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Solved: how to encrypt on Win7

Discussion in 'Windows 7' started by pcguy9441, Jan 22, 2015.

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  1. pcguy9441

    pcguy9441 Thread Starter

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    I'll probably slap myself up side the head with a "duh" when I get the answer to this, but here goes anyway...

    How do you encrypt files/folders on Win 7/64 bit Pro

    I followed the instructions, clicked encrypt, it did something. It never prompted for a password, sent the encryption key I have no idea where.

    Googling for "where is the encryption key" I found it using the certmgr.msc app, but on export, it again went I have no idea where. How to I get into my folder with out the key? But wait... the files open anyway with no key nor password, it's not encrypted! It never asked me to create a password. I'm missing something here.

    I watched the MS video but it's of no help at all. It told me how to do what I'd already done.

    I'm used to using TrueCrypt which wants a password and when encrypted, you have an impenetrable file/folder that can't be cracked.

    Please help me out here,

    Thanks.
     
  2. TerryNet

    TerryNet Moderator

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    Did you use the built-in Windows encryption method (which, I believe, is only available with Pro and Ultimate versions)?

    If so, a "certificate" is created and you can easily and seamlessly access the files when logged into the same account. Try to access the files from another account--after reinstalling Windows, for example--and you will find that they are quite well encrypted. If using this method, and don't have an unencrypted copy, before you lose access to your current account you must backup this certificate. I'd probably make two copies--one to CD or DVD and one to USB flash drive. See Back up Encrypting File System (EFS) certificate.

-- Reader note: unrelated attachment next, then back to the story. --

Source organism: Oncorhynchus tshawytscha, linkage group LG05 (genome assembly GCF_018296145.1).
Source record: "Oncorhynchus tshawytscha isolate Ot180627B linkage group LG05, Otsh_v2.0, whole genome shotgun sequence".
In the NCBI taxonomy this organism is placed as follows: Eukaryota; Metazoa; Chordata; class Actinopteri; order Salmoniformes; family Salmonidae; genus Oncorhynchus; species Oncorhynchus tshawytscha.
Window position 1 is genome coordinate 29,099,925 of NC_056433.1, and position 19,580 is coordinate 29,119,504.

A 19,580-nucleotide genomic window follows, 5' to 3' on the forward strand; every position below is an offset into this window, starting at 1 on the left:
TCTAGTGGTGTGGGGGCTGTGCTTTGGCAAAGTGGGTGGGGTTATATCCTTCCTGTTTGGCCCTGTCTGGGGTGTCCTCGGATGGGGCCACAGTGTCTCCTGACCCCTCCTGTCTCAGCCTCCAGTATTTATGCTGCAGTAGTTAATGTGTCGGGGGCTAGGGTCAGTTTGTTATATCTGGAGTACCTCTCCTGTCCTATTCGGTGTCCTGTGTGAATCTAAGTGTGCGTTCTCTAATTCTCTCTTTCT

3. pcguy9441

    pcguy9441 Thread Starter

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    OK, I get it. Yes, I did use the built-in Win7 Pro encryption.

    I was operating from the wrong definition of "encryption". Coming from TruCrypt, I expected the newly encrypted files to be wrapped in an encrypted container that was impenetrable even from my account without logging in with a password. The seamless access after encryption is welcomed since lately it's taken 8-10 tries to get into TruCrypt for some reason-thus my desire to change, but this forces me to change my rather low security MO. TruCrypt, which dates from the XP days, is no longer supported and has vulnerabilities that will never be fixed. You probably know all this.

    I'm the only user of my machine and have only 2 accts. admin and me. My personal acct has admin privileges, so I in fact never use the admin acct. I know, it's not recommended that the day-to-day acct. have admin priv. in order to thwart hackers and malware, so I've been living on the edge, but I do run Bitdefender and MBAM daily. There is a visitor acct, but it's never used. No accounts have a password and I leave the PC on 14 hrs a day or asleep at night, so there's the risk.

    An intruder could get to my encrypted stuff, or anyone who steals my PC (it is secured with a heavy steal cable however-once burned twice shy).

    So, the premise is that if my log-in account is password protected, the encryption is secure, right?